Clay County collector in hot water after e-mail sent from personal account

CLAY COUNTY, Mo. - Watching taxpayer money is part of Clay County Auditor Shiela Ernzen's job.

"Just on a weekly basis, I review the expenditures," she said.

But an e-mail attached to a $10,000 county check caught her eye.

"The office holder was trying to circumvent the Sunshine Law," Ernzen said.

Clay County Collector Lydia McEvoy sent it to her staff in September from her personal e-mail account. She asked for a $10,000 check to pay her attorney, well over the $1,000 billed because she said she was sure "we'll burn through that much money pretty quickly."

"You don't pay in advance with public money," Ernzen said.

McEvoy then asked staff to only use her personal e-mail when discussing the requesting because she said she wanted "to keep these communications personal and protected from the Sunshine Law."

To Ernzen, that was a red flag.

"We're dealing with the public's money and the public has a right to know," she said.

We asked McEvoy if she was trying to keep how the public money would be spent private.

"Absolutely not," she said.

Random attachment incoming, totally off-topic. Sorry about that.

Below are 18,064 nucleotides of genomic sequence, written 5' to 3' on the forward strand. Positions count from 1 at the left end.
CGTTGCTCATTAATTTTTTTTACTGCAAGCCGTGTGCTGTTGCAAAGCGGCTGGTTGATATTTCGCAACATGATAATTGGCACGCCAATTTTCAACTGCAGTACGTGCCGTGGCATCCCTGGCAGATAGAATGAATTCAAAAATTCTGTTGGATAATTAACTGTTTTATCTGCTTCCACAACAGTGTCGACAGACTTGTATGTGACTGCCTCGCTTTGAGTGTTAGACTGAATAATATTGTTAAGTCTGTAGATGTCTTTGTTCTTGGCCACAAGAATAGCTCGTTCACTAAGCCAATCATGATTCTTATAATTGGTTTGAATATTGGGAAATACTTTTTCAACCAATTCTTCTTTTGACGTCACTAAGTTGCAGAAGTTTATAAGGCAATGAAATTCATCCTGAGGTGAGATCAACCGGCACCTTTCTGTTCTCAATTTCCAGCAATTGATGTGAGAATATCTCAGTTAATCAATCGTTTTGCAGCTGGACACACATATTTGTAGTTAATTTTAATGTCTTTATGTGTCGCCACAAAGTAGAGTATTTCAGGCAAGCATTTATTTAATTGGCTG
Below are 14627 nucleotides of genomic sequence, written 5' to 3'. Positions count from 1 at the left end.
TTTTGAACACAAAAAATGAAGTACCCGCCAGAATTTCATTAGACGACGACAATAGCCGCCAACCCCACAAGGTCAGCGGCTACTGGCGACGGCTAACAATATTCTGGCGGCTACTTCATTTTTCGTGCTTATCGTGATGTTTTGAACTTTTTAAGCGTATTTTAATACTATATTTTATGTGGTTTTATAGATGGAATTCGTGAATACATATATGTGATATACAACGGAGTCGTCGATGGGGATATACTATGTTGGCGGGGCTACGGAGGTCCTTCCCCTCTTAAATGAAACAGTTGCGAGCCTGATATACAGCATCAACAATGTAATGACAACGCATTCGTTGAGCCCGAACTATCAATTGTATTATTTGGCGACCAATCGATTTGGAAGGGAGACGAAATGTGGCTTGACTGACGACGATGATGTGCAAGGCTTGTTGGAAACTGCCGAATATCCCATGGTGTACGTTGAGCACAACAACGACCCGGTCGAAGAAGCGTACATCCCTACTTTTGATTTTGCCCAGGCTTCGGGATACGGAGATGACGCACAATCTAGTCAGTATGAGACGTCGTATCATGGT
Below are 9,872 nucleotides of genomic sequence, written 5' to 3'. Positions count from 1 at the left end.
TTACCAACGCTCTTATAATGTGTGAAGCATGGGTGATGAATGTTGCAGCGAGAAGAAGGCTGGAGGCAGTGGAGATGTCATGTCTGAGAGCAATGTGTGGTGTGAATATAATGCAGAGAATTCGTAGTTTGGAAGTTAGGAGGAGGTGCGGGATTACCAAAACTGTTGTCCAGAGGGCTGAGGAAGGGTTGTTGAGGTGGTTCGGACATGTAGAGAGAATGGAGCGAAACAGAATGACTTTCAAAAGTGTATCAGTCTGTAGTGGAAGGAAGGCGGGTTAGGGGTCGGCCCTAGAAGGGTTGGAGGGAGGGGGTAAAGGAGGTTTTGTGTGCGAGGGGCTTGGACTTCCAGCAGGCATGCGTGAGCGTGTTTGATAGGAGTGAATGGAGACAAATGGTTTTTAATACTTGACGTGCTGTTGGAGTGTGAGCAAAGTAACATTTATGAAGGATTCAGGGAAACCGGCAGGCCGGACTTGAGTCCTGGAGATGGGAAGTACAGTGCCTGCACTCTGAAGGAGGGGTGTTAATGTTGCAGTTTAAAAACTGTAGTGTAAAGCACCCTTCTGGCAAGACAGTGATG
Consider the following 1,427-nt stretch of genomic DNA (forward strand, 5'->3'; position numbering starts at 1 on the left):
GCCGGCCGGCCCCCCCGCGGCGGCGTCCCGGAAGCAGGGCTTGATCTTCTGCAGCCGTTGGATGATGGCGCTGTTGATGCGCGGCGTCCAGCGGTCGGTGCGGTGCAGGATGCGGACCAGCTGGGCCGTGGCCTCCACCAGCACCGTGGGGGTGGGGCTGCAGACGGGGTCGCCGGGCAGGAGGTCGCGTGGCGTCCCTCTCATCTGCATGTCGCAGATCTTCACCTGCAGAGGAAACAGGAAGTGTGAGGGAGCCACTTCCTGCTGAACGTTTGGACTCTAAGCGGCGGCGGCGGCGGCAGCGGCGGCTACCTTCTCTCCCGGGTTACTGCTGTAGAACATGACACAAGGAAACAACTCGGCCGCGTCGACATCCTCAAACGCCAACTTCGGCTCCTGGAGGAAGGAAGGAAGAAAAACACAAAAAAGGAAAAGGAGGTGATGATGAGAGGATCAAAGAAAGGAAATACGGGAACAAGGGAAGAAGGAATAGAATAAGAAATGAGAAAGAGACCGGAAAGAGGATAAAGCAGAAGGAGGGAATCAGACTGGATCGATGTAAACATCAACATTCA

McEvoy hired the attorney to challenge the proposed Clay County constitution on the November ballot.

"It was the November 5th timing of anything that may affect my office while I was sending out tax bills," she said.

So why not use one of the several county attorneys on staff? It's because the chief counsel helped write the proposed constitution.

"So if a court had to actually get involved and interpret the document, that would kind of be a conflict of interest for him," McEvoy said.

That's the same reason county officials tell 41 Action News the county commissioners also went with outside attorneys. They spent $35,000 of taxpayer money suing to get the constitution off the ballot.

Voters rejected it, but if it had passed it would have changed many county offices.

"That wasn't the reason I got legal counsel. It wasn't to protect the existence of my office as it is, it was to protect the taxpayers at that critical time," she said.

McEvoy said she thought the e-mail was protected by attorney-client privilege. She wanted to make open records requests easier by keeping it separate.

"I still consider it public money, I still consider taxpayers to have a right to ask about it," McEvoy said.

"I think transparency is very important. It's public money," Ernzen said.

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